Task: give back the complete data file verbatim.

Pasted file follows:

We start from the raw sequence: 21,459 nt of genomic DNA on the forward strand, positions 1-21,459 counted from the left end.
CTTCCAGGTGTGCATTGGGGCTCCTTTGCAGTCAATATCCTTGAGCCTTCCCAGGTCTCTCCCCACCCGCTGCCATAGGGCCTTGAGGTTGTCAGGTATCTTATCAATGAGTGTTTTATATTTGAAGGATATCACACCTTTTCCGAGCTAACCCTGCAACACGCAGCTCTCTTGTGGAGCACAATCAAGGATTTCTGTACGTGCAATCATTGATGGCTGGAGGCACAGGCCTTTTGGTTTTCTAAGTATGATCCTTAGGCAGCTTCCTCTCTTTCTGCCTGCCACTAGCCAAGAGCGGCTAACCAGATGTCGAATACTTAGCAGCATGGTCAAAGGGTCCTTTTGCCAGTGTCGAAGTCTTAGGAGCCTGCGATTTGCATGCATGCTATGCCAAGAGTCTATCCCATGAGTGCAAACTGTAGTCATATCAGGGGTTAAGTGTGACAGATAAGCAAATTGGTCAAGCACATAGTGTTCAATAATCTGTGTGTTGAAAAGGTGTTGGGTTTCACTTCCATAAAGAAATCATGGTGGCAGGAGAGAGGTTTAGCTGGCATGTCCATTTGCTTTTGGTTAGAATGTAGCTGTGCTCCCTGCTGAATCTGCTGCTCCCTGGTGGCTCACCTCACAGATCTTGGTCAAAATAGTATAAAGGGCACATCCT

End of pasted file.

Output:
We start from the raw sequence: 21,459 nt of genomic DNA on the forward strand, positions 1-21,459 counted from the left end.
CTTCCAGGTGTGCATTGGGGCTCCTTTGCAGTCAATATCCTTGAGCCTTCCCAGGTCTCTCCCCACCCGCTGCCATAGGGCCTTGAGGTTGTCAGGTATCTTATCAATGAGTGTTTTATATTTGAAGGATATCACACCTTTTCCGAGCTAACCCTGCAACACGCAGCTCTCTTGTGGAGCACAATCAAGGATTTCTGTACGTGCAATCATTGATGGCTGGAGGCACAGGCCTTTTGGTTTTCTAAGTATGATCCTTAGGCAGCTTCCTCTCTTTCTGCCTGCCACTAGCCAAGAGCGGCTAACCAGATGTCGAATACTTAGCAGCATGGTCAAAGGGTCCTTTTGCCAGTGTCGAAGTCTTAGGAGCCTGCGATTTGCATGCATGCTATGCCAAGAGTCTATCCCATGAGTGCAAACTGTAGTCATATCAGGGGTTAAGTGTGACAGATAAGCAAATTGGTCAAGCACATAGTGTTCAATAATCTGTGTGTTGAAAAGGTGTTGGGTTTCACTTCCATAAAGAAATCATGGTGGCAGGAGAGAGGTTTAGCTGGCATGTCCATTTGCTTTTGGTTAGAATGTAGCTGTGCTCCCTGCTGAATCTGCTGCTCCCTGGTGGCTCACCTCACAGATCTTGGTCAAAATAGTATAAAGGGCACATCCT